• The three-way flirtiness was all to the good, however, even if it was a bit of a rerun of The Shakespeare Code. Still, they totally had a life-affirming orgy in the TARDIS on the way back from Paris, n'est-ce pas? You may also like to know that added non-canon support for the Doctor/Vincent (god, the Doctor's such a tart for historical figures) can easily be found by watching The Yellow House, in which John Simm plays Van Gogh. (Well, if you handwave all the Van Gogh/Gauguin stuff, that is.)

  • The ending WAS very moving, but it did skirt a little close to the borders of self-indulgence and very slightly beyond. After all, the exchange with Dickens at the end of The Unquiet Dead ("My books, do they last?" / "Oh yes." / "For how long?" / "Forever.") managed basically the same thing with much greater dramatic economy and without some Coldplay soundalikes Athlete anthemically blasting away in the background. But I suppose the fact that anything in this season managed to move me at all is a great feat, so well done for that.

  • Also, Amy showed some actual compassion for someone and was likeable. Blimey, it's only taken 10 weeks. I also liked Vince being able to perceive Amy's loss: it somehow seemed to give the Rory situation more weight than any feelings she ever put across when Rory was actually present.

  • Odd bits I liked:
    • "You're from Holland, like me." - ha, it seems that lots of countries have a Scotland!
    • The poster-covered TARDIS resembling one of those Parisian advertisement thingies (they're called colonnes Morris in French, fact fans).
    • The refreshing avoidance of any references to ear-removal. The ear-cutting incident actually happened a couple of years before the episode was set, but the fact that Vince still has his lobes intact is fine by me: it would have made a joke out of something they were trying to take seriously.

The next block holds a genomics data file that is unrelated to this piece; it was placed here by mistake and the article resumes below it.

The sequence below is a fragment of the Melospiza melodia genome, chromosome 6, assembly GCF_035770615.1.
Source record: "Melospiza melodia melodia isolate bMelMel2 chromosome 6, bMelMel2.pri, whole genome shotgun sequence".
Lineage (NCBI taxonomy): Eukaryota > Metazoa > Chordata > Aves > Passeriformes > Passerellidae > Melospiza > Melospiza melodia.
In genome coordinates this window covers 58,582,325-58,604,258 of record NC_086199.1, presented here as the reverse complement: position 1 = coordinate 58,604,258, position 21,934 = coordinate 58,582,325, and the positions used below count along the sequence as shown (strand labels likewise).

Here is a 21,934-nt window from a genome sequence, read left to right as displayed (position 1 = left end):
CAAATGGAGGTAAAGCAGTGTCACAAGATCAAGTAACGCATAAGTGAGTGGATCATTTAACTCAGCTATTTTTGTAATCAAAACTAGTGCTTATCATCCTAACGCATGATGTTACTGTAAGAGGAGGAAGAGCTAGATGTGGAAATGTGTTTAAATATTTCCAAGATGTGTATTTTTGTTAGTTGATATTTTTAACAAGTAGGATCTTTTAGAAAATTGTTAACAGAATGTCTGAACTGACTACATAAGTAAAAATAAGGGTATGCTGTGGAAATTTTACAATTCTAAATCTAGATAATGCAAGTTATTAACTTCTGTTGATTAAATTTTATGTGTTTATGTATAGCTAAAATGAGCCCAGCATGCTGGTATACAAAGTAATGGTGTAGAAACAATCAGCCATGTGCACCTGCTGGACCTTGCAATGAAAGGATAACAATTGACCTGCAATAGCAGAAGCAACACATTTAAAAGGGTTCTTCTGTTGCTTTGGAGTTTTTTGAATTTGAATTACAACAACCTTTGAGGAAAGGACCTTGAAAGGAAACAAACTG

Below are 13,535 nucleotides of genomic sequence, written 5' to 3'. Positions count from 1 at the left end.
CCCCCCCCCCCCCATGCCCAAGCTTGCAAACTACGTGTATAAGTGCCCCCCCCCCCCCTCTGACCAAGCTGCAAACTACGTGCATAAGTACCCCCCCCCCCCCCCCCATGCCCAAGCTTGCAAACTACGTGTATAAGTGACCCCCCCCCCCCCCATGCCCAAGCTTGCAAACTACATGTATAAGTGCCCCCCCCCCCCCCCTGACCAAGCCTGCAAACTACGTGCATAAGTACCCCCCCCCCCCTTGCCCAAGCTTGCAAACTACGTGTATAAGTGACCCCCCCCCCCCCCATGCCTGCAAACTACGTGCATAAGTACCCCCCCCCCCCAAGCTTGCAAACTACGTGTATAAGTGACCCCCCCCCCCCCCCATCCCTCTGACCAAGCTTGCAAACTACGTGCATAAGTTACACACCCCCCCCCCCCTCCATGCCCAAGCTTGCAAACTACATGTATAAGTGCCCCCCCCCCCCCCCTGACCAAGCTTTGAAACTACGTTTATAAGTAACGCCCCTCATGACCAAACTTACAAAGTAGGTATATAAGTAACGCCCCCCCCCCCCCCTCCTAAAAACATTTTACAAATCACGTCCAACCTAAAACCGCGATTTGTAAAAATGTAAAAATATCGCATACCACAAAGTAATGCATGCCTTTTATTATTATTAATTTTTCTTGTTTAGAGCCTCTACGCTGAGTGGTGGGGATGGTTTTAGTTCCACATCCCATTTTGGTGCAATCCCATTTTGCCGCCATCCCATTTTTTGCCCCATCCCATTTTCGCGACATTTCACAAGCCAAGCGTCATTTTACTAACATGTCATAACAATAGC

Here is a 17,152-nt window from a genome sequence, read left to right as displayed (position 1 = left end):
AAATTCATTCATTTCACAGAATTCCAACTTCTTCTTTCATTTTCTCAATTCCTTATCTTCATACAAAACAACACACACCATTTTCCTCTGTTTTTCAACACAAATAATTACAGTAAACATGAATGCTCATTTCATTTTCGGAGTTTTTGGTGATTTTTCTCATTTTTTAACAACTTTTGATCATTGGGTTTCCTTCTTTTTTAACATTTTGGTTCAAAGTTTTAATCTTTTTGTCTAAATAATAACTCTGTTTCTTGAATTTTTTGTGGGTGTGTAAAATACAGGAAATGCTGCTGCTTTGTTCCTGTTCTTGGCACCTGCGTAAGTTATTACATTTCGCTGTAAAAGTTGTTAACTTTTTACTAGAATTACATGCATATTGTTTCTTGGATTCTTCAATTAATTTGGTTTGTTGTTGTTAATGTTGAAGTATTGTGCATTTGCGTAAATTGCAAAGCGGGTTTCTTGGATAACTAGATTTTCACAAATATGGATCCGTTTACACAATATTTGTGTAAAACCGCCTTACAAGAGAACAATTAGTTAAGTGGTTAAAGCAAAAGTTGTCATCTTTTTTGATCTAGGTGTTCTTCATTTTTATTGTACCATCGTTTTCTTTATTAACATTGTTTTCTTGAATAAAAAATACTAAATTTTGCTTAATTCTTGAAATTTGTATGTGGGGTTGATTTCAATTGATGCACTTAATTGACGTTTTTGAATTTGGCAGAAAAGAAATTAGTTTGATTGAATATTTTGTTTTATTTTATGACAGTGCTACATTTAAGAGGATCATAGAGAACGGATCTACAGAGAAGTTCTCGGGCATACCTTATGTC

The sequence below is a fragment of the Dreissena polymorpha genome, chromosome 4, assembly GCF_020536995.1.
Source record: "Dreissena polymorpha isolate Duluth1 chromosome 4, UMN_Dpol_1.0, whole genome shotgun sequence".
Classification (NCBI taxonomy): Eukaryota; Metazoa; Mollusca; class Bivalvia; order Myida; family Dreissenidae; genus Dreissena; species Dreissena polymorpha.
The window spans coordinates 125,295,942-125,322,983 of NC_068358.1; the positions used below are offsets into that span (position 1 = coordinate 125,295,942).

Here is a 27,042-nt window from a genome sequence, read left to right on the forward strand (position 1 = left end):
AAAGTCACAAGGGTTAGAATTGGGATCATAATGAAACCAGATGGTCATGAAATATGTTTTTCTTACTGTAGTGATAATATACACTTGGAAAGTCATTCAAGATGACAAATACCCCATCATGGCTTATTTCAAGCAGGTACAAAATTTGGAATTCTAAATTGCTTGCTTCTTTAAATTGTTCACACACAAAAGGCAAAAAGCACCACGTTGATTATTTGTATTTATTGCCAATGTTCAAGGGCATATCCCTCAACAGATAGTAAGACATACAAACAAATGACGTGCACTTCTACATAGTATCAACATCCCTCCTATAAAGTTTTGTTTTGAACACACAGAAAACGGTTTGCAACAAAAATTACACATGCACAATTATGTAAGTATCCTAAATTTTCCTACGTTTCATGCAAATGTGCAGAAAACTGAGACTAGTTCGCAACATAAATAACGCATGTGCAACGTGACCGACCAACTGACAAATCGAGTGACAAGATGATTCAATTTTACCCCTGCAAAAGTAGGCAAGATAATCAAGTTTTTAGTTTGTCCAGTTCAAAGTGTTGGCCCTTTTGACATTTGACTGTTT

• Odd bits I didn't like:
    • Somehow Arcadia has switched from being the location for Time War happenings so traumatic that the Doctor fears he may never come to terms with them, to being a place for a jolly outing to cheer up Amy. Maybe there are two Arcadias? Or maybe bits of the Doctor's memory have gone AWOL as well.
    • More random pictures of William Hartnell? Once is clever, twice and you risk looking like you're out to score fanboy points as a distraction from other failings.
    • The Doctor calling Vincent "Rory" by accident. Not only an unsubtle mix-up, but also an unlikely one, given that one of them has a fully rounded personality, and the other one didn't...


  • In conclusion: a bit uneven but packing a proper emotional punch for once. Also, reasonably educational about art and depression, and thus fulfilling a worthy BBC remit! Can we say contender for best episode of the season? I believe I can, although the limp quality of much that has gone before probably helps a lot.

  • Next week, James Corden: decidedly NOT a clue to quality drama. Oh dear. Adjust expectations back to zero and let's see what we get, shall we...


And before I conclude, a quick heads-up for any Virgin TV customers who are reading this. The Virgin Central on-demand whatsit has currently got Life On Mars series 2 in its free showcase folder, which is excellent since I've been itching for a rewatch since the Ashes to Ashes finale. So if anyone wants me for the rest of the weekend, I'll be in the back of a Cortina with Gene Hunt...
Tags: doctor who